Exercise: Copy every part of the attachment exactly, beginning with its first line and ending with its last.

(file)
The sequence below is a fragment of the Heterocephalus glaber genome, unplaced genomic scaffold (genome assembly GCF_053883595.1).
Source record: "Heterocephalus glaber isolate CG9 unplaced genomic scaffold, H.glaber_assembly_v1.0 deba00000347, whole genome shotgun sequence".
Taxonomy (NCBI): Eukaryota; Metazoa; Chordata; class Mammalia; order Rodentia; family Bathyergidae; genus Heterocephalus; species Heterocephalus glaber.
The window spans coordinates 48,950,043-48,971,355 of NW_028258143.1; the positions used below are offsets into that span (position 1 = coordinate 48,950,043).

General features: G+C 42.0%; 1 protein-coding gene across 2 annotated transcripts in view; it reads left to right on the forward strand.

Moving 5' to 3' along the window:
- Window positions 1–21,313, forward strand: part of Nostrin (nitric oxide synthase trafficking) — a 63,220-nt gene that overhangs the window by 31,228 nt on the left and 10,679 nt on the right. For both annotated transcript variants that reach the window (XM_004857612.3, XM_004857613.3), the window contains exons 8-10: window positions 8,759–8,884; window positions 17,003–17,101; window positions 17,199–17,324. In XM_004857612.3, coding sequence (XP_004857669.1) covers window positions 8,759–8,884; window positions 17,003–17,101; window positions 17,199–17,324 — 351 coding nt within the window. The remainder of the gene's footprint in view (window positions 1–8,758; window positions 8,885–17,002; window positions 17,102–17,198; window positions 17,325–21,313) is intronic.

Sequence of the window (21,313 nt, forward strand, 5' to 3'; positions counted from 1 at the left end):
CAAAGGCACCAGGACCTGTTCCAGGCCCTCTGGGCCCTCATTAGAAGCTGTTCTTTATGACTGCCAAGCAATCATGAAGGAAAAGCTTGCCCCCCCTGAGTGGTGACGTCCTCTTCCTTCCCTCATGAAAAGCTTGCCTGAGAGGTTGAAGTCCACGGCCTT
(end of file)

The sequence below is a fragment of the Heterocephalus glaber genome, unplaced genomic scaffold (genome assembly GCF_053883595.1).
Source record: "Heterocephalus glaber isolate CG9 unplaced genomic scaffold, H.glaber_assembly_v1.0 deba00000347, whole genome shotgun sequence".
Taxonomy (NCBI): Eukaryota; Metazoa; Chordata; class Mammalia; order Rodentia; family Bathyergidae; genus Heterocephalus; species Heterocephalus glaber.
The window spans coordinates 48,950,043-48,971,355 of NW_028258143.1; the positions used below are offsets into that span (position 1 = coordinate 48,950,043).

General features: G+C 42.0%; 1 protein-coding gene across 2 annotated transcripts in view; it reads left to right on the forward strand.

Moving 5' to 3' along the window:
- Window positions 1–21,313, forward strand: part of Nostrin (nitric oxide synthase trafficking) — a 63,220-nt gene that overhangs the window by 31,228 nt on the left and 10,679 nt on the right. For both annotated transcript variants that reach the window (XM_004857612.3, XM_004857613.3), the window contains exons 8-10: window positions 8,759–8,884; window positions 17,003–17,101; window positions 17,199–17,324. In XM_004857612.3, coding sequence (XP_004857669.1) covers window positions 8,759–8,884; window positions 17,003–17,101; window positions 17,199–17,324 — 351 coding nt within the window. The remainder of the gene's footprint in view (window positions 1–8,758; window positions 8,885–17,002; window positions 17,102–17,198; window positions 17,325–21,313) is intronic.

Sequence of the window (21,313 nt, forward strand, 5' to 3'; positions counted from 1 at the left end):
CAAAGGCACCAGGACCTGTTCCAGGCCCTCTGGGCCCTCATTAGAAGCTGTTCTTTATGACTGCCAAGCAATCATGAAGGAAAAGCTTGCCCCCCCTGAGTGGTGACGTCCTCTTCCTTCCCTCATGAAAAGCTTGCCTGAGAGGTTGAAGTCCACGGCCTT